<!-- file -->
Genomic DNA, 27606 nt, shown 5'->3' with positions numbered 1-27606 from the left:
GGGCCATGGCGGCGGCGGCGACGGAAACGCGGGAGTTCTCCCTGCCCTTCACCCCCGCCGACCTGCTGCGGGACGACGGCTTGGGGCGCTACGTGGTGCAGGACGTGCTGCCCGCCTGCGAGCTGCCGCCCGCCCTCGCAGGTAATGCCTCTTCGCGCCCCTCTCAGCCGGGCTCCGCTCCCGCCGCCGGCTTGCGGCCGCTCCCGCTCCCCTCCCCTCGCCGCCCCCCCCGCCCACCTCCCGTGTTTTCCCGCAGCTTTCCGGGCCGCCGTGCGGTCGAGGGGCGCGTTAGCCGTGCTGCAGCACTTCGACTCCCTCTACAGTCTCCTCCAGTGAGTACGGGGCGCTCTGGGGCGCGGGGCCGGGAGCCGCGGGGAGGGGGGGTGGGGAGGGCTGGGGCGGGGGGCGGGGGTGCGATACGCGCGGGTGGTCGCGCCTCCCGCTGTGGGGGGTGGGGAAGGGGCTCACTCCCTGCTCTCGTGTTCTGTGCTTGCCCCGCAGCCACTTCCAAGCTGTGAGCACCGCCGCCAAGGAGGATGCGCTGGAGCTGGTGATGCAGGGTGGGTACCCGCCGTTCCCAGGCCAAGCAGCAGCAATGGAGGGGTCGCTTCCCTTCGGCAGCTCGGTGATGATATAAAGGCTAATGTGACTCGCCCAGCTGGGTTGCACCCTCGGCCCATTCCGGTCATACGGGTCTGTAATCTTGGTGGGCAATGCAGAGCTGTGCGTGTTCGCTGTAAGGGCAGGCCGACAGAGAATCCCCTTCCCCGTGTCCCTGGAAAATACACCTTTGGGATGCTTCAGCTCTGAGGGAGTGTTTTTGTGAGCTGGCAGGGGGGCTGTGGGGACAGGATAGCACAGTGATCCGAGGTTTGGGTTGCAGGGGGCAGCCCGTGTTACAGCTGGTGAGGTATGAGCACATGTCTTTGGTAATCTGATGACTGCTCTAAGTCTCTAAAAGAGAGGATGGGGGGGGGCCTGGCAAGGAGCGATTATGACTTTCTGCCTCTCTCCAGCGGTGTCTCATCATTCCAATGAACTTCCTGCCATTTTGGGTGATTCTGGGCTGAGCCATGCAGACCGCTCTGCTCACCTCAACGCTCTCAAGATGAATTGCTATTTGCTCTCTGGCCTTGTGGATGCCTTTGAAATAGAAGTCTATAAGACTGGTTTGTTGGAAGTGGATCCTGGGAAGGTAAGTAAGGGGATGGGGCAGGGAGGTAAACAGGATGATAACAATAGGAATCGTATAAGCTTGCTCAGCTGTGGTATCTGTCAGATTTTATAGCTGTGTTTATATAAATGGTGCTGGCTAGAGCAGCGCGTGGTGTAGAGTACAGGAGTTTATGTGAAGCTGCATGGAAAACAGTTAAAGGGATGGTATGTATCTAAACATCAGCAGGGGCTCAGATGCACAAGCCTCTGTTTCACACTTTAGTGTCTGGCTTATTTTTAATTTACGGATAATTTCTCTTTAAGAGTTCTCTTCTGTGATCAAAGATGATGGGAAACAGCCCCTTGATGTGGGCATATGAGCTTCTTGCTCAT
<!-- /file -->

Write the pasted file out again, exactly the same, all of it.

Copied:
Genomic DNA, 27606 nt, shown 5'->3' with positions numbered 1-27606 from the left:
GGGCCATGGCGGCGGCGGCGACGGAAACGCGGGAGTTCTCCCTGCCCTTCACCCCCGCCGACCTGCTGCGGGACGACGGCTTGGGGCGCTACGTGGTGCAGGACGTGCTGCCCGCCTGCGAGCTGCCGCCCGCCCTCGCAGGTAATGCCTCTTCGCGCCCCTCTCAGCCGGGCTCCGCTCCCGCCGCCGGCTTGCGGCCGCTCCCGCTCCCCTCCCCTCGCCGCCCCCCCCGCCCACCTCCCGTGTTTTCCCGCAGCTTTCCGGGCCGCCGTGCGGTCGAGGGGCGCGTTAGCCGTGCTGCAGCACTTCGACTCCCTCTACAGTCTCCTCCAGTGAGTACGGGGCGCTCTGGGGCGCGGGGCCGGGAGCCGCGGGGAGGGGGGGTGGGGAGGGCTGGGGCGGGGGGCGGGGGTGCGATACGCGCGGGTGGTCGCGCCTCCCGCTGTGGGGGGTGGGGAAGGGGCTCACTCCCTGCTCTCGTGTTCTGTGCTTGCCCCGCAGCCACTTCCAAGCTGTGAGCACCGCCGCCAAGGAGGATGCGCTGGAGCTGGTGATGCAGGGTGGGTACCCGCCGTTCCCAGGCCAAGCAGCAGCAATGGAGGGGTCGCTTCCCTTCGGCAGCTCGGTGATGATATAAAGGCTAATGTGACTCGCCCAGCTGGGTTGCACCCTCGGCCCATTCCGGTCATACGGGTCTGTAATCTTGGTGGGCAATGCAGAGCTGTGCGTGTTCGCTGTAAGGGCAGGCCGACAGAGAATCCCCTTCCCCGTGTCCCTGGAAAATACACCTTTGGGATGCTTCAGCTCTGAGGGAGTGTTTTTGTGAGCTGGCAGGGGGGCTGTGGGGACAGGATAGCACAGTGATCCGAGGTTTGGGTTGCAGGGGGCAGCCCGTGTTACAGCTGGTGAGGTATGAGCACATGTCTTTGGTAATCTGATGACTGCTCTAAGTCTCTAAAAGAGAGGATGGGGGGGGGCCTGGCAAGGAGCGATTATGACTTTCTGCCTCTCTCCAGCGGTGTCTCATCATTCCAATGAACTTCCTGCCATTTTGGGTGATTCTGGGCTGAGCCATGCAGACCGCTCTGCTCACCTCAACGCTCTCAAGATGAATTGCTATTTGCTCTCTGGCCTTGTGGATGCCTTTGAAATAGAAGTCTATAAGACTGGTTTGTTGGAAGTGGATCCTGGGAAGGTAAGTAAGGGGATGGGGCAGGGAGGTAAACAGGATGATAACAATAGGAATCGTATAAGCTTGCTCAGCTGTGGTATCTGTCAGATTTTATAGCTGTGTTTATATAAATGGTGCTGGCTAGAGCAGCGCGTGGTGTAGAGTACAGGAGTTTATGTGAAGCTGCATGGAAAACAGTTAAAGGGATGGTATGTATCTAAACATCAGCAGGGGCTCAGATGCACAAGCCTCTGTTTCACACTTTAGTGTCTGGCTTATTTTTAATTTACGGATAATTTCTCTTTAAGAGTTCTCTTCTGTGATCAAAGATGATGGGAAACAGCCCCTTGATGTGGGCATATGAGCTTCTTGCTCAT